Having a new girlfriend in my life has had me explaining myself more because, it may surprise you to learn, I have several unusual ways of doing things, including some things that are no doubt unique. I claim not to have OCD, and I believe my self-diagnosis is still correct, but I confess to engaging in borderline activities.
Unlike the character Sheldon, on “Big Bang Theory,” I do not knock three times nor call peoples’ names three times in order to enter a closed door. I do tend to develop standard orders in various restaurants, but I’m not fussy about it. On the other hand, I am fussy about other things.
I showed my home-made “Scandals” in the posting titled No Easy Path . Not sandals. Sandals have open toes. I do not like having my toes open to accidentally catching the bottom edge of a toenail and having it painfully bent back. “Scandals” have closed toes, but are otherwise open and slip-on.
Some might say that my flatware drawer presents evidence of OCD. I once nested all of my tableware in profile just because I liked the look of it in my drawer, but I now nest only the soup spoons because they fit better nested whereas it doesn’t matter with any of the other pieces. So see? I’m not inflexible.
But as my gal runs into various peculiarities of mine, I have to acknowledge my penchant for odd, but often wise or convenient ways of doing things.
Tidy-pour for example, is my own design to improve upon what wine makers have offered us. Wine may be bought in four-litre bags in Ontario and probably elsewhere. The bags come in boxes. The boxes have to be coaxed and manipulated into cooperation to become holders for the floppy bags which must have their taps properly positioned from which to pour wine. But the bags never empty well from inside the boxes. When I used the boxes, the bag was always so twisted around inside the box that the tap stopped dispensing wine when there was still about two, eight ounce glasses of wine left! This was unacceptable to me.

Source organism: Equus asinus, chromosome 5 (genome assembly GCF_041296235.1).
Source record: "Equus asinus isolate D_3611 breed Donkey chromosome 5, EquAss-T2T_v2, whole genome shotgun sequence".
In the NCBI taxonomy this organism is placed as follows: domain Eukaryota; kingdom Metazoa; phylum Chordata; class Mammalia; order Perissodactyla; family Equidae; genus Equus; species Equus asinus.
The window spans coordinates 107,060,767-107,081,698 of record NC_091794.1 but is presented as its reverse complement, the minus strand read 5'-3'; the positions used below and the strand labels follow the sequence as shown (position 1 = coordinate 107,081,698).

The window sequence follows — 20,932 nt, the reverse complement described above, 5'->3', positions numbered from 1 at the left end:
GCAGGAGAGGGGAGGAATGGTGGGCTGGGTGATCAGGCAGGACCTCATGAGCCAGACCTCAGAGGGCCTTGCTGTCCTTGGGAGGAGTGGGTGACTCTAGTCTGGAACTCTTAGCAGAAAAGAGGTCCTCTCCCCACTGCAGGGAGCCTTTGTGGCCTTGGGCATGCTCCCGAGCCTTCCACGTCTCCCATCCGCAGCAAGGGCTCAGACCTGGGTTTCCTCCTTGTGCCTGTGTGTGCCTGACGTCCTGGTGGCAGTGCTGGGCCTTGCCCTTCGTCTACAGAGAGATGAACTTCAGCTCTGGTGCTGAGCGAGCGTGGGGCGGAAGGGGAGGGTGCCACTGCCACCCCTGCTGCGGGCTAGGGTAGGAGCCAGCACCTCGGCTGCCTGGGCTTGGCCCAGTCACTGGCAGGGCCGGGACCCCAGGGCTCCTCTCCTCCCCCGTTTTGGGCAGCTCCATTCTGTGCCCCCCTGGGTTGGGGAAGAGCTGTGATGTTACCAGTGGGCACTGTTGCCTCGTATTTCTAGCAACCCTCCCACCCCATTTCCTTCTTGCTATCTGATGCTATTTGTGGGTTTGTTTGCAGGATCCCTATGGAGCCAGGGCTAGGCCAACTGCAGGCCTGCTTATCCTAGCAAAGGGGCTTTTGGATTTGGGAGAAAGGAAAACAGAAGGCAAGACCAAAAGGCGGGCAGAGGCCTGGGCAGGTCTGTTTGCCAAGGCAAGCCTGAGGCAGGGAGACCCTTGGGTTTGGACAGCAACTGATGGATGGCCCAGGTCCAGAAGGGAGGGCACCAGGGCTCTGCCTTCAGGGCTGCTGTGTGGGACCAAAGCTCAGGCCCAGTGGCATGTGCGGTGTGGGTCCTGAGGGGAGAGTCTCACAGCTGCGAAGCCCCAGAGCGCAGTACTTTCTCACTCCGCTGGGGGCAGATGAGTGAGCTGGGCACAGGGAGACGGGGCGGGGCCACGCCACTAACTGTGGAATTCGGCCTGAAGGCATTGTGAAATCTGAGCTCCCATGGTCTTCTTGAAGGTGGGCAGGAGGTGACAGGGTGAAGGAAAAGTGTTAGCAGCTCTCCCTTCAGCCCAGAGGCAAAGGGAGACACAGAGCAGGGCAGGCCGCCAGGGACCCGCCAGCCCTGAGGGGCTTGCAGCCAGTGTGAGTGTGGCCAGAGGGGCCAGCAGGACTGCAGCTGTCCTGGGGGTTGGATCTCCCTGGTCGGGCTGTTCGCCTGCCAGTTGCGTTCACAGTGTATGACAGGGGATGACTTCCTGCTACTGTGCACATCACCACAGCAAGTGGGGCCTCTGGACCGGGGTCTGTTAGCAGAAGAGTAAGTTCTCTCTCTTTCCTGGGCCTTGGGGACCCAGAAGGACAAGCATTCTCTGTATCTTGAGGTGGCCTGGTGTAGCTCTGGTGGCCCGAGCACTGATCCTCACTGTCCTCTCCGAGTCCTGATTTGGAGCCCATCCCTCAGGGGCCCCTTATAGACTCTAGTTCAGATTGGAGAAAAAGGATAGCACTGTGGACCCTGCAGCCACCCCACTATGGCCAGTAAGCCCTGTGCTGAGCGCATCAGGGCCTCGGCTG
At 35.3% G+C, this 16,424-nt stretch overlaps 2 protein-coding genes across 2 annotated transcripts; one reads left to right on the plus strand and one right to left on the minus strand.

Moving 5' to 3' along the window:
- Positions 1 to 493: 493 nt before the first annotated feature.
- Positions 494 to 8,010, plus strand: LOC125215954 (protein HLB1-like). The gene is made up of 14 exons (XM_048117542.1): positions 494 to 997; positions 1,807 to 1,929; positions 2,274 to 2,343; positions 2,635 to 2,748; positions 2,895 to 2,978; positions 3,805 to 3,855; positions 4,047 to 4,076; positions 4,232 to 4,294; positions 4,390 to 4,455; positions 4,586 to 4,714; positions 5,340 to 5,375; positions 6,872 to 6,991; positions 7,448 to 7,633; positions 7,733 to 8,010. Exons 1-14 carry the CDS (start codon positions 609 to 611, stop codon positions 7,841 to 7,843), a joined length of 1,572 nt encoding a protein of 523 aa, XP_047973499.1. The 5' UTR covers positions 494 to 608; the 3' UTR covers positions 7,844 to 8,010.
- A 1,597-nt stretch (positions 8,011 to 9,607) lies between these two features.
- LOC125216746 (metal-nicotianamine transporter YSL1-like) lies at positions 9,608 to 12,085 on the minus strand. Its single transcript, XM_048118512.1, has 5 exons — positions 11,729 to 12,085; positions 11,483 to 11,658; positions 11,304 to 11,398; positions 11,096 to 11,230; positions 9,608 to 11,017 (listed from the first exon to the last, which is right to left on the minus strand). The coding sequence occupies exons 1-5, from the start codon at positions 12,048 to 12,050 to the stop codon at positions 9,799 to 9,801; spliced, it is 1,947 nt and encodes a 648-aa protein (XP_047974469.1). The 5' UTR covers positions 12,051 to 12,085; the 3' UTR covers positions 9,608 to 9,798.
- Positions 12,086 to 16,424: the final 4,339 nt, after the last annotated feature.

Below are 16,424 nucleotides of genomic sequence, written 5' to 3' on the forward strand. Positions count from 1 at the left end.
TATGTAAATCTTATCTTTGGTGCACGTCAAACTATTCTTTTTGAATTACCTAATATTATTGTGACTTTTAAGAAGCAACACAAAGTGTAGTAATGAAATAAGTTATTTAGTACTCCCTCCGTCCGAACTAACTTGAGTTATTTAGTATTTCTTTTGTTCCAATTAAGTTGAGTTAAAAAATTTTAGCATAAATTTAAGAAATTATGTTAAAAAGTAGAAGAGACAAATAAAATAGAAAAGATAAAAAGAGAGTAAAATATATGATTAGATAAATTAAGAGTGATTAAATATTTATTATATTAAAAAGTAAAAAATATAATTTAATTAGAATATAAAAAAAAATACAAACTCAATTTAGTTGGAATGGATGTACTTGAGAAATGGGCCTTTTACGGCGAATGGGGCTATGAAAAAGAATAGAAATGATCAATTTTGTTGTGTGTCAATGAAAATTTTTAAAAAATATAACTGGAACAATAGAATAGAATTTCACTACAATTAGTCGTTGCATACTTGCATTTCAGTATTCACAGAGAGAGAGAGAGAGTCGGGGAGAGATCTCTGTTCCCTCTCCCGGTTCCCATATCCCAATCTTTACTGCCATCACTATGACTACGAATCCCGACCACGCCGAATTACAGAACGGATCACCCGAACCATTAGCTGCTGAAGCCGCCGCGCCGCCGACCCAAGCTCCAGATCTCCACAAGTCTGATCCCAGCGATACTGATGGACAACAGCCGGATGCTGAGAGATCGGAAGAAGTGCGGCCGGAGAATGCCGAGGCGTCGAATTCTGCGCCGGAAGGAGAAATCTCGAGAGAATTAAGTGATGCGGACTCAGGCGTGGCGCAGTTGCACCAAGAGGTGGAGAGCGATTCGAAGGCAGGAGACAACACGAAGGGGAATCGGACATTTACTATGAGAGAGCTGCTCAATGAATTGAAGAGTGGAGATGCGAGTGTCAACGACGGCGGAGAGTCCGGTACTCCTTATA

I used an old laundry detergent jug, cut some parts away, nestled the bag into the resulting container (it even has a handle) and voilá – I built a better wine dispenser! My former girlfriend named it “Tidy-pour,” because I had used an old Tide detergent jug.
Okay, so that was fun. But my explanations seem to be required every so often about other things like why my empty tissue boxes are stuck to surfaces. They are not free-floating because I dislike grabbing a tissue from a nearly empty box and having the whole box rise through the air along with the one tissue I want, sometimes then knocking over other things nearby or causing me to make an emergency grab for the box with my free hand (which is not always free) to help keep the box in place. Can’t the box be made to stay in place until I wish to change the box? Yes it can! Simply roll two small balls of non-staining sticky-tack (available at school or office supply stores), apply the sticky-tack to the bottom of the tissue box and press the box into place on any smooth, hard surface. When the last tissue is withdrawn from the box, pull hard on the empty box, remove the sticky-tack, re-roll it into balls again and reapply to the next box you put in place. Easy!
I have a special, enriched recipe for coffee creamer (using evaporated milk, regular milk and just a touch of maple syrup). I make a cherry yogurt with added so-called ‘sour’ cherries (not really sour at all) to make a dessert style yogurt with lots of fleshy cherries on which to chew. I buy inexpensive, unsweetened apple sauce and sweeten it just enough by adding an ounce or so of thick, white-guava nectar, then pour it over fresh raspberries for a fresh-and-fruity, non-fat dessert.
Life doesn’t get easier when you constantly ask yourself, “Why this? Why not that?” One is regularly making alterations in things. But sometimes fuss-budgets like me are happy when things are made to work better just because they can be made to work better.
Don’t ask about the marbles in the margarine tub at the top of the stairs!